Had Alou emerged before Jackie Robinson broke the color line in Major League Baseball, he would have wound playing in the Negro Leagues, if he had played in the United States at all.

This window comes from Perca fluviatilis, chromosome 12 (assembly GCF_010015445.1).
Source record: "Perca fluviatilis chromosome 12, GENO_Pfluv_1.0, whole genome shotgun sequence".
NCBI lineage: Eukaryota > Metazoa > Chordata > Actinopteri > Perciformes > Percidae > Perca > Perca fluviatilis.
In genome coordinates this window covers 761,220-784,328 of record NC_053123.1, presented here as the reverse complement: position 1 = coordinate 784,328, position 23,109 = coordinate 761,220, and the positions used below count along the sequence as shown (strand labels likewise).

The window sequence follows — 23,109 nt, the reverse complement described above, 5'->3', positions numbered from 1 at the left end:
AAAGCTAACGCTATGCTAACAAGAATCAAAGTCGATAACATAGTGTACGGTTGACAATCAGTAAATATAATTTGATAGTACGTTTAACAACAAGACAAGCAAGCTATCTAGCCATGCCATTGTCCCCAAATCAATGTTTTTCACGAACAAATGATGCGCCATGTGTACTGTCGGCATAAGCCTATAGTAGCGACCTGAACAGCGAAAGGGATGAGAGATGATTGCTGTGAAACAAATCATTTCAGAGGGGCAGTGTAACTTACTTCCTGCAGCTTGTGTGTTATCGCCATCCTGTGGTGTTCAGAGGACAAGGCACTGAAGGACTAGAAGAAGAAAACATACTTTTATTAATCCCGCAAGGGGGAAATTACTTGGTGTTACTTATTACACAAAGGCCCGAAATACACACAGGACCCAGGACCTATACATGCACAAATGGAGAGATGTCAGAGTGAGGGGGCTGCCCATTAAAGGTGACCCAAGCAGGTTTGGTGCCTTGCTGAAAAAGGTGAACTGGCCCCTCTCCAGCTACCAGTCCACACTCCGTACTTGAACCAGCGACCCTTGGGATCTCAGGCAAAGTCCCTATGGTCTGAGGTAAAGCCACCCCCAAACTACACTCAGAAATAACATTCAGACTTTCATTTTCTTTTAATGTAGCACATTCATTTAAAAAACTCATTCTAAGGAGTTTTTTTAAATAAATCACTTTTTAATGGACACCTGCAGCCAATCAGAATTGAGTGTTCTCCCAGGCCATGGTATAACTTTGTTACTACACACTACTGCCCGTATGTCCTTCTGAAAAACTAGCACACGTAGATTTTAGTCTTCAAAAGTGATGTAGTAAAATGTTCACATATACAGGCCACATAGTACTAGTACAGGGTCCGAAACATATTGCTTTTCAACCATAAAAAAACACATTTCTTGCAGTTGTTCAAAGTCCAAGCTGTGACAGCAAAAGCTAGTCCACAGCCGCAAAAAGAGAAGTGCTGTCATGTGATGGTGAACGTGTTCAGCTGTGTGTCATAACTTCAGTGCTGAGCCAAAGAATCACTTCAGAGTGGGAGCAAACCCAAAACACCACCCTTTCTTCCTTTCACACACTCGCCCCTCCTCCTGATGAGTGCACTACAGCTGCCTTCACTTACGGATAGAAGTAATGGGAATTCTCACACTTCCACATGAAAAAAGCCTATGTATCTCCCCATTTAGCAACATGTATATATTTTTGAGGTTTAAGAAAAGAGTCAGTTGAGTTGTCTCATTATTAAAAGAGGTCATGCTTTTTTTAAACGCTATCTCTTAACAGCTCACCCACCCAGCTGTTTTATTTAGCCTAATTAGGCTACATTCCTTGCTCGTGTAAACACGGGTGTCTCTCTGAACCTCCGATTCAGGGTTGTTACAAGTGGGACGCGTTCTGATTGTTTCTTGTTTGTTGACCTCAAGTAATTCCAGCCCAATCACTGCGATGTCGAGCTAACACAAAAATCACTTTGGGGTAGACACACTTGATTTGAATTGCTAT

It was professional baseball, particularly during the age of racial segregation, that brought black Latinos and black Americans together in both the United States and in the Caribbean. As black Latino players, if they played in the United States, could only play with black American players, the Negro Leagues (1920-ca. 1950s) became a kind of meeting place of blackness, not idyllic and certainly not a melting pot, but a place where blacks from different countries met, traveled and played together, did business together, in short, interacted in a serious way that was not political but came about because of politics. Cuban Alex Pompez was one of the prime business leaders of the Negro Leagues, owning the New York Cuban Giants. Among some of the noted Latino players in the Negro Leagues were Horacio (Rabbit) Martinez (a Dominican), Martin Dihigo (a Cuban), Luis Tiant (a Cuban), Cristobal Torriente (a Cuban), Minnie Minoso (a Cuban), and Vidal Lopez (a Venezuelan?). I have only identified a tiny fraction of these players. Most were from Cuba, as that country has been in the 20th century a baseball factory but the Dominican Republic, since the game was introduced there in 1891, has been nearly as intense in its love of baseball. In fact, in 1937, Dominican Dictator-cum-President Rafael Trujillo’s team Cuidad Trujillo, began raiding the Negro League for star players (the inducements were not enough to get star white players) in order to win the Dominican Summer League championship. Such famous black American players as James “Cool Papa” Bell, Josh Gibson, Leroy “Satchel” Paige, and Leroy Matlock played for Trujillo’s team that summer. This raiding nearly destroyed the Negro Leagues. (Accounts of this can be found in Averell “Ace” Smith’s 2018 book The Pitcher and the Dictator: Satchel Paige’s Unlikely Season in the Dominican Republic; Neil Lanctot’s 2004 book Negro League Baseball: The Rise and Ruin of a Black Institution; Donn Rogosin’s 1983 account Invisible Men: Life in Baseball’s Negro Leagues; and Alan M. Klein’s 1991 book Sugarball: The American Game, the Dominican Dream among many other sources.) Had Alou emerged before Jackie Robinson broke the color line in Major League Baseball, he would have wound playing in the Negro Leagues, if he had played in the United States at all.